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Tegan and Sara embrace roles as figures of empowerment ahead of Tulsa show

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One of the most impactful music videos from Tegan and Sara’s June 2016 release Love You to Death is a video that barely features the twin sister duo at all.

Canadian indie pop sisters Tegan and Sara Quin rose to prominence in the mid- to late-2000s. Hits like “Closer,” “I Was a Fool” and The Lonely Island-assisted “Everything Is Awesome” from The Lego Movie further propelled them into stardom.

Tegan and Sara performs Tuesday at Tulsa’s Cain’s Ballroom, 423 N. Main St.

The video for “Faint of Heart” does not feature any household names, but it could nonetheless be called star-studded. Young LGBTQ artists portray queer music icons like Prince, David Bowie, Madonna and Grace Jones. There are even doubles for Tegan and Sara.

“Faint of Heart” is both a timely nod to the recently lost, gender-bending stars of the last generation and an opportunity for young performers to revel in the spotlight.

“The individuals who performed in the video are so interesting on their own, and the story itself is so free and empowering,” Sara Quin said during a recent Oklahoma Gazette interview.

Intentionally or not, Tegan and Sara define empowerment. They are female rockers in a music industry that is male-dominated, though less so than in years past. The success of their Lego Movie single has given them an audience with youth. The sisters also are two of the highest-profile lesbian musicians in the world.

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Quin said when they started their careers, their first instinct was to skirt any attempts to label them as anything more than musicians. Eventually, they embraced their status as examples of success.

“It feels a little self-congratulatory, but on the other hand, those are really true things about us,” Quin said.

She also said they faced a “tornado of discrimination” in their early careers because, as young lesbians, they were so distinct from many in the surrounding indie scene of the time. They would play big alt-rock festivals as the only female group on the bill. Usually, it was not blatant discrimination. Quin said a lot of it was casual, like the people doing it weren’t aware of what they were doing.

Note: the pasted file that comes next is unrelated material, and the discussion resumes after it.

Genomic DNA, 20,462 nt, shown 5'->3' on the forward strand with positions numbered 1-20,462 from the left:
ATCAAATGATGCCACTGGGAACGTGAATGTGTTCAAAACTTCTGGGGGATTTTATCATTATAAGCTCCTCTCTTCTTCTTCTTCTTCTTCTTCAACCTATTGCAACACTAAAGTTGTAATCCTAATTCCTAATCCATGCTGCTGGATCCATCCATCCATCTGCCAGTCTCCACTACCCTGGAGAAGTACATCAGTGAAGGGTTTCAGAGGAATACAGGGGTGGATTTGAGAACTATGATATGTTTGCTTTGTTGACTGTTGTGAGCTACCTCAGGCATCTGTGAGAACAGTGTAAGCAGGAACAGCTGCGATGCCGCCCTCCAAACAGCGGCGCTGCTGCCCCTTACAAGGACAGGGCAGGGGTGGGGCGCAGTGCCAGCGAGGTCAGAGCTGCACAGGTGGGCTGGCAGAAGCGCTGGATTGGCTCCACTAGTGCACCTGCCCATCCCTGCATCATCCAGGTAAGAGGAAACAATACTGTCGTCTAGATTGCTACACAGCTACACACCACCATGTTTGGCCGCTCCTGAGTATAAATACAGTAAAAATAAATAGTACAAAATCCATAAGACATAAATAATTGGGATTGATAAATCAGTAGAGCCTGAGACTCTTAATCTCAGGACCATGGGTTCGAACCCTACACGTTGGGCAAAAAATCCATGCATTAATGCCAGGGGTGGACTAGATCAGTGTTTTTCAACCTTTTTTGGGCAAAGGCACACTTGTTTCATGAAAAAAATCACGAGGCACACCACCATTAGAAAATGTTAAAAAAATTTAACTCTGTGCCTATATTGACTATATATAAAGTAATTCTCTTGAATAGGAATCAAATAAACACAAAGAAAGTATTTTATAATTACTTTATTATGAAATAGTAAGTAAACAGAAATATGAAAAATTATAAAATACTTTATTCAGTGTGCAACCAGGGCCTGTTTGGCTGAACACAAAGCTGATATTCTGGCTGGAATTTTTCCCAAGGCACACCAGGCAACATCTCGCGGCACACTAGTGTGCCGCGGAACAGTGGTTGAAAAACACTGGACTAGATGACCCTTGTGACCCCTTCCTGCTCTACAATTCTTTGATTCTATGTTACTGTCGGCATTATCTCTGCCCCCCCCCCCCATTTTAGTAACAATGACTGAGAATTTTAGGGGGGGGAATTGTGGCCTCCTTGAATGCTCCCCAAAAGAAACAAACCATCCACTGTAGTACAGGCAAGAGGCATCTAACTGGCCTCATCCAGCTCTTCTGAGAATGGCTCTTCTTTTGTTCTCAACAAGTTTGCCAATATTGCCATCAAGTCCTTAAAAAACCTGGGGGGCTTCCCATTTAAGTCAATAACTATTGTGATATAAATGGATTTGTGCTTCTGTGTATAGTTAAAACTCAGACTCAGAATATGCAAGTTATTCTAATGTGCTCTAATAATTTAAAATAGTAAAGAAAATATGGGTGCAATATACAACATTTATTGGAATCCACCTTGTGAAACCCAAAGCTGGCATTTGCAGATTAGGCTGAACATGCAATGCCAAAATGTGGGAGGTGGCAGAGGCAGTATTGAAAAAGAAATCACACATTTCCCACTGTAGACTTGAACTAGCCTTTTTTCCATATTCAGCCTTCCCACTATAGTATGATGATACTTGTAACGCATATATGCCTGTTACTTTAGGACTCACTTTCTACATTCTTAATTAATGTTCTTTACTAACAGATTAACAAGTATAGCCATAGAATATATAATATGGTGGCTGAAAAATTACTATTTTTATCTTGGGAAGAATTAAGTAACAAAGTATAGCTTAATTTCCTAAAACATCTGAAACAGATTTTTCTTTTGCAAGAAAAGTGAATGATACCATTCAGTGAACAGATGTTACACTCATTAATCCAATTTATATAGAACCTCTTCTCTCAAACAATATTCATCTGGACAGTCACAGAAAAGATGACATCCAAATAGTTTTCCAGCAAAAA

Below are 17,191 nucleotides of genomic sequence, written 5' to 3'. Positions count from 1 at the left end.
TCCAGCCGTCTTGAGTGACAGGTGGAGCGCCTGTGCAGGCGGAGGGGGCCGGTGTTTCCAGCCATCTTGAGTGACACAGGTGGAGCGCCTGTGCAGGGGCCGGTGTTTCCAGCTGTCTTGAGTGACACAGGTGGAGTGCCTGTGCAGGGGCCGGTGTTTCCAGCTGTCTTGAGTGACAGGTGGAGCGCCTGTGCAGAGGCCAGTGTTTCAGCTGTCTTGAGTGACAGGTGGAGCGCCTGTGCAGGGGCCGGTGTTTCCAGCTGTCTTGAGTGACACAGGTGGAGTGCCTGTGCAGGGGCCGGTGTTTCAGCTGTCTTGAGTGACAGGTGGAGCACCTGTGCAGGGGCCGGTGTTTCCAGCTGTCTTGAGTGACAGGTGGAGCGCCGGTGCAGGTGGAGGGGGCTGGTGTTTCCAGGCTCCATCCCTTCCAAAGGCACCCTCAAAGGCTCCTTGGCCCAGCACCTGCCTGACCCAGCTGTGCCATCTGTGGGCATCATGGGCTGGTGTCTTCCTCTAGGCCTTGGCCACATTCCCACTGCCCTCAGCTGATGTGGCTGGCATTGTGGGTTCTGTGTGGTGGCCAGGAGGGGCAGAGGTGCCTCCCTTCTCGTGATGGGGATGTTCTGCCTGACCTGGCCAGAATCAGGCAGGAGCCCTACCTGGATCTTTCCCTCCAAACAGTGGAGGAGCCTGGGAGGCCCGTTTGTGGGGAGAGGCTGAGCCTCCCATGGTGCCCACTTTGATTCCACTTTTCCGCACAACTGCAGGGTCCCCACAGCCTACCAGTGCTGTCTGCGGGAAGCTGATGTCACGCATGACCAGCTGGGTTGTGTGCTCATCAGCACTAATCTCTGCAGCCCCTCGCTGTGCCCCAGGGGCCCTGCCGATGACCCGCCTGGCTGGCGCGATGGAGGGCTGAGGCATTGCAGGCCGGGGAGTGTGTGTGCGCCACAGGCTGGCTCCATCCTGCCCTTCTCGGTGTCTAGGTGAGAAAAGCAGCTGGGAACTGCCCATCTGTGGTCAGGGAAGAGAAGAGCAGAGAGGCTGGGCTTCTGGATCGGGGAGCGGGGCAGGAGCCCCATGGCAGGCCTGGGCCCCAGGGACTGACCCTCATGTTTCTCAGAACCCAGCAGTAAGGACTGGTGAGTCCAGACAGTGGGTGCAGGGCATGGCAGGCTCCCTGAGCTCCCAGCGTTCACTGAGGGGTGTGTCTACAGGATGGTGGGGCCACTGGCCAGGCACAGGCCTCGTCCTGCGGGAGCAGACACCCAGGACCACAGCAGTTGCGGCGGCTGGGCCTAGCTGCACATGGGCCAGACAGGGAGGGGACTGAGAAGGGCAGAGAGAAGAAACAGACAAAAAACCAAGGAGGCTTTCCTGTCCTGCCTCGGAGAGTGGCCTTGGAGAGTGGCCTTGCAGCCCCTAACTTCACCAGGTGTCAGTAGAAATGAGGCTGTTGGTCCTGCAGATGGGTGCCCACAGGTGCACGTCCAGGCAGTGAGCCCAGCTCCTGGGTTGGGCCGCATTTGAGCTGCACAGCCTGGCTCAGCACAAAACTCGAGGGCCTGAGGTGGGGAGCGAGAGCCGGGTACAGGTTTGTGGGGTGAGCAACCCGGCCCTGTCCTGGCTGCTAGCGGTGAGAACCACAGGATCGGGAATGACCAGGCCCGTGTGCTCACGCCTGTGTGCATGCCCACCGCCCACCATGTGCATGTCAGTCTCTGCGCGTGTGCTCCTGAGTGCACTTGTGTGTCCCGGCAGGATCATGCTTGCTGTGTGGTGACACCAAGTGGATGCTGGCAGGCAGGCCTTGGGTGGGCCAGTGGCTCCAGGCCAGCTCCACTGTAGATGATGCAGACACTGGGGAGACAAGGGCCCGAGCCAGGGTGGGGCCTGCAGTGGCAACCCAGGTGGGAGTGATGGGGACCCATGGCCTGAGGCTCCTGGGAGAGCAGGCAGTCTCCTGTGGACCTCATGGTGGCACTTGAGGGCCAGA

Artists in Tegan and Sara’s position can either embrace what makes them different or insist that others ignore it. Quin said these days, they feel comfortable in their role.

“They’re going to talk about those things anyway, so the quotes associated with it, we would rather it be messages of empowerment,” she said. “In a way, we actually started saying, ‘This is political.’ We would love to see being gay and being a woman not be such a big deal.”

There was no Tegan and Sara for Quin to look to growing up, but in the ’80s and ’90s, there was a pervasive queerness to some of the music and culture that she found herself falling into — hence Prince, David Bowie and Madonna.

“I was sort of having my mind opened by a lot of the more heterosexual pop stars at the time, but it felt a lot more gender and sexuality fluid,” she said. “I don’t ever remember thinking, ‘Oh, I’m missing something,’ until I was older.”

John Lennon died the year Quin was born, as did Steve McQueen and Alfred Hitchcock. The world lost Elvis Presley three years earlier. Quin said her parents’ generation probably felt like the world lost its great icons then, too.

It isn’t that more icons like Bowie and Prince are dying, Quin said. It’s that this generation is old enough that the people who helped shape it are dying.

“It’s weird to think who will be the significant artist that this generation will grieve,” Quin said. “It’s weird mortality stuff that you think about. You always think you’re going to be the young person, and then suddenly you’re not.”

Print headline: Love twins, Indie-pop sisters Tegan and Sara perform Tuesday at Cain’s Ballroom in Tulsa.

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